Official White House Photo by D.Myles CullenBy BEN GITTLESON and KATHERINE FAULDERS, ABC News

(WASHINGTON) -- The White House said Monday it would brief lawmakers following reports U.S. intelligence agencies had determined Russian intelligence officers had offered to pay Taliban militants to kill American troops in Afghanistan.

"There will be a briefing today," White House press secretary Kayleigh McEnany told Fox News in an interview Monday morning, when asked if the White House would brief House Speaker Nancy Pelosi. McEnany did not specify which lawmakers would attend.

Both Democrats and Republicans on relevant congressional committees were invited to the briefing, which will take place at the White House, according to a senior White House official. A White House official said it was scheduled to take place at 1 p.m.

Pelosi and Senate Minority Leader Chuck Schumer called for briefings of their respective legislative body's full memberships.

While the White House did not specify how many members had been invited, the official said the gathering would not take the form of a meeting of the "Gang of Eight" -- a bipartisan group of senior lawmakers regularly briefed on sensitive intelligence.

Pelosi, a member of the "Gang of Eight," said on Sunday in an interview with ABC News Chief Anchor George Stephanopoulos that she had not been briefed on the topic.

The New York Times reported Friday that U.S. intelligence officials had determined a Russian military intelligence unit had offered militants tied to the Taliban bounties for killing U.S. and other international troops in Afghanistan.

A military official confirmed to ABC News that U.S. intelligence agencies had determined that to be the case and said Russia had taken the step over the past year, amid peace talks to end the 18-year war in Afghanistan.

President Donald Trump denied that he or vice president had been briefed about the determination, as The New York Times reported Friday.

"Nobody briefed or told me, @VP Pence, or [White House] Chief of Staff @MarkMeadows about the so-called attacks on our troops in Afghanistan by Russians," Trump tweeted Sunday, lambasting the Times' story. "Everybody is denying it & there have not been many attacks on us."

Director of National Intelligence John Ratcliffe wrote on Twitter Saturday night that “neither the President nor the Vice President were ever briefed on any intelligence alleged by the New York Times in its reporting yesterday."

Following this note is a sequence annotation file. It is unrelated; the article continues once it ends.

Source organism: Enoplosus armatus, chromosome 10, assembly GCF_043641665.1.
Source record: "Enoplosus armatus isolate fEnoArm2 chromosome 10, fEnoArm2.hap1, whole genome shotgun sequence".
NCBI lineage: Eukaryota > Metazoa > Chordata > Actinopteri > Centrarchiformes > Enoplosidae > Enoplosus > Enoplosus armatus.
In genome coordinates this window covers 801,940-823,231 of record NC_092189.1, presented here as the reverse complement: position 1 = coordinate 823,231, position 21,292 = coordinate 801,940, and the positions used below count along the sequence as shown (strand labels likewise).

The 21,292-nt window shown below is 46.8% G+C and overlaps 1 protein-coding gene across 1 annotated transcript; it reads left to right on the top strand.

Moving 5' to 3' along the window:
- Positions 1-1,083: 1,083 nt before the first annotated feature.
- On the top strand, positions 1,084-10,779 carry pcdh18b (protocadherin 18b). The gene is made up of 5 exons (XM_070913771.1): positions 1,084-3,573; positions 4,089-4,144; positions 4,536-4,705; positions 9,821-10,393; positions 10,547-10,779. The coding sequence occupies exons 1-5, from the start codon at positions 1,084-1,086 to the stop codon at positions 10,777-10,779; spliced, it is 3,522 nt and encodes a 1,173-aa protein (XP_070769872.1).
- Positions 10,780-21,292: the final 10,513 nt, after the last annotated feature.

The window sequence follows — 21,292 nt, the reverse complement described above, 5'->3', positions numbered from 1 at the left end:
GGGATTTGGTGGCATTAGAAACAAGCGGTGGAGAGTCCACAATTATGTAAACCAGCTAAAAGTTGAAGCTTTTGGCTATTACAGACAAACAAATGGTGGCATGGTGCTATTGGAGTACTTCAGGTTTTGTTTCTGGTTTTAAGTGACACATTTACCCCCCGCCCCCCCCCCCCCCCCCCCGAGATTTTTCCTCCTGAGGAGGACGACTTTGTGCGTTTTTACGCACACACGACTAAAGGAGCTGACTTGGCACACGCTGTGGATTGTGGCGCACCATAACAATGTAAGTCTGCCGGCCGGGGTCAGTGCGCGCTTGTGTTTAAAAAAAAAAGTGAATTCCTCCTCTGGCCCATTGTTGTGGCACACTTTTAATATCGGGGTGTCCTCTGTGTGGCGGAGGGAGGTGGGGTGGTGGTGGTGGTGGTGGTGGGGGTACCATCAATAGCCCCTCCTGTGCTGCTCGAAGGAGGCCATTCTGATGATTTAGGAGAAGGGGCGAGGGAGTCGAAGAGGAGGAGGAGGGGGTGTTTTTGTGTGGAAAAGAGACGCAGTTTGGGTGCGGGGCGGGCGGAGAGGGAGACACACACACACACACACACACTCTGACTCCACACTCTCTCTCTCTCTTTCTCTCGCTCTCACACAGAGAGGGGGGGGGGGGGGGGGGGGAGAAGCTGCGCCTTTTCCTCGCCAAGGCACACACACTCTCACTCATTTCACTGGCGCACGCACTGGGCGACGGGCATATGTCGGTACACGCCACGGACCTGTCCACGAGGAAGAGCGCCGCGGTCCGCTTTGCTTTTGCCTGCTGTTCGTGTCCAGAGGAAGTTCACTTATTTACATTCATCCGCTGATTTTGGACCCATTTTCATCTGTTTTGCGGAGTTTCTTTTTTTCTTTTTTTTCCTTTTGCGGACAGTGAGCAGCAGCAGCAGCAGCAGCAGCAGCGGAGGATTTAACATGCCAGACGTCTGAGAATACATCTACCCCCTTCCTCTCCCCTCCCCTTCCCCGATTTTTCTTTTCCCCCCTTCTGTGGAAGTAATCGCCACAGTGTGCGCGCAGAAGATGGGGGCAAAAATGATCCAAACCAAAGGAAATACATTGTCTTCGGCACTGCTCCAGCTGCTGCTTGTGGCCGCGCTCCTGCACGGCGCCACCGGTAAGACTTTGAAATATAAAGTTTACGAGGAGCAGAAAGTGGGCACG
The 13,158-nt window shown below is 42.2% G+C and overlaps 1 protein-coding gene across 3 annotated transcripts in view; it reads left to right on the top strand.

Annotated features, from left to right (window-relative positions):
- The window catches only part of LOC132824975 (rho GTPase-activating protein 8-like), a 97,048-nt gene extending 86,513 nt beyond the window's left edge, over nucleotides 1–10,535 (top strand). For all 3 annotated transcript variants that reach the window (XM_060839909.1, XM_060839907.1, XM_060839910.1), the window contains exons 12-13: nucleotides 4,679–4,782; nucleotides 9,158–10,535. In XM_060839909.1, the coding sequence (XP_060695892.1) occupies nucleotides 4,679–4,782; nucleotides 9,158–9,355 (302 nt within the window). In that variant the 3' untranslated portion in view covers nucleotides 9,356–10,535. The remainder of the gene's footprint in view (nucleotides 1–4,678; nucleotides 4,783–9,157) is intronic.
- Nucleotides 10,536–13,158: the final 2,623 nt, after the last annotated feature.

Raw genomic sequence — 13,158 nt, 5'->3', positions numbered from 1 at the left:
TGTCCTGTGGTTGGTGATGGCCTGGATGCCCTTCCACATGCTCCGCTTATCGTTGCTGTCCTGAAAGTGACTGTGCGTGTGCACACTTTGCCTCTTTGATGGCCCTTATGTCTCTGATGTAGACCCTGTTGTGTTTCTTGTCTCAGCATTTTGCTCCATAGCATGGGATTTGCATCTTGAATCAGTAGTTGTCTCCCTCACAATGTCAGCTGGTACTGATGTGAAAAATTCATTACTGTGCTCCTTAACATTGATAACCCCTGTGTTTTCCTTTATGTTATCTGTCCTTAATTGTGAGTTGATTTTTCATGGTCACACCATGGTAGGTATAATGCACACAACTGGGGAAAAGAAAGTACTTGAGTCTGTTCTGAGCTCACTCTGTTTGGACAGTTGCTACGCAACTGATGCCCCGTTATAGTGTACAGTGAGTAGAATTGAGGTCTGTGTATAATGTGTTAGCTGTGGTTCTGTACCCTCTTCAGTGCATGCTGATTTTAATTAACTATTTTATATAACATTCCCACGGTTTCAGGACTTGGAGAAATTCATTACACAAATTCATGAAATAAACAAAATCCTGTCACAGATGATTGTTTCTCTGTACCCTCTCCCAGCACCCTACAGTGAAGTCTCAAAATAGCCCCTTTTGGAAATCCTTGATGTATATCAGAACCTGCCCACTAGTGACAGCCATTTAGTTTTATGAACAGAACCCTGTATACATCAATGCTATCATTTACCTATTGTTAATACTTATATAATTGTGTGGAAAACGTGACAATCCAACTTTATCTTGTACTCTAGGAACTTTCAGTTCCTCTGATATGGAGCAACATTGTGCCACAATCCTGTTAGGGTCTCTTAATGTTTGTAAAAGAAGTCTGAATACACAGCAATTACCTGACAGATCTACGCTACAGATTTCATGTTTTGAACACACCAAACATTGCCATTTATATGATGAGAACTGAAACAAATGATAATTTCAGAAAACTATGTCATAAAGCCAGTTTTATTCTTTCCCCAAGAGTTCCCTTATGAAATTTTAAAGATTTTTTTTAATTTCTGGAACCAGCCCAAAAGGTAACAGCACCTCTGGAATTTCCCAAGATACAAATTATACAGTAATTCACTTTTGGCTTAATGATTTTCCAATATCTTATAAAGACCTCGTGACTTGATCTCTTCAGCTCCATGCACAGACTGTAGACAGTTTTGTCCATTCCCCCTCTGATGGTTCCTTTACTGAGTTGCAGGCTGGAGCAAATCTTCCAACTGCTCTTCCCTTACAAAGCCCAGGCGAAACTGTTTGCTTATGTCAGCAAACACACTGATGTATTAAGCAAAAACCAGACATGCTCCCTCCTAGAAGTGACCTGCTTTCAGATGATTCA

Pelosi on Monday morning wrote in a letter to the director of national intelligence and the head of the Central Intelligence Agency that the revelation was "very disturbing" and requested an immediate interagency briefing for all House members.

"The questions that arise are: was the President briefed, and if not, why not, and why was Congress not briefed," she wrote.

Immediately following the letter, a senior White House official said the White House did not plan to schedule a briefing for all members of the House this week.

Schumer similarly called for all senators to be briefed on the reports.

"We need to know whether or not President Trump was told this information, and if so, when," Schumer said in a statement.

Senators on the other side of the aisle also voiced concern.

Trump ally Sen. Lindsey Graham, R-S.C., tweeted Saturday that it was "imperative Congress get to the bottom of recent media reports" and that "I expect the Trump Administration to take such allegations seriously and inform Congress immediately as to the reliability of these news reports."

"If reporting about Russian bounties on US forces is true," Rep. Liz Cheney, R-Wyo., tweeted Sunday, the White House must explain: 1. Why weren’t the president or vice president briefed? Was the info in the [president's daily intelligence briefing]? 2. Who did know and when? What has been done in response to protect our forces & hold [Russian President Vladimir] Putin accountable?"

Fellow Republican Sen. Jim Inhofe of Oklahoma said that "we need answers."

"I have asked the administration to share what it knows, and I expect to know more in the coming days," he tweeted Monday morning.

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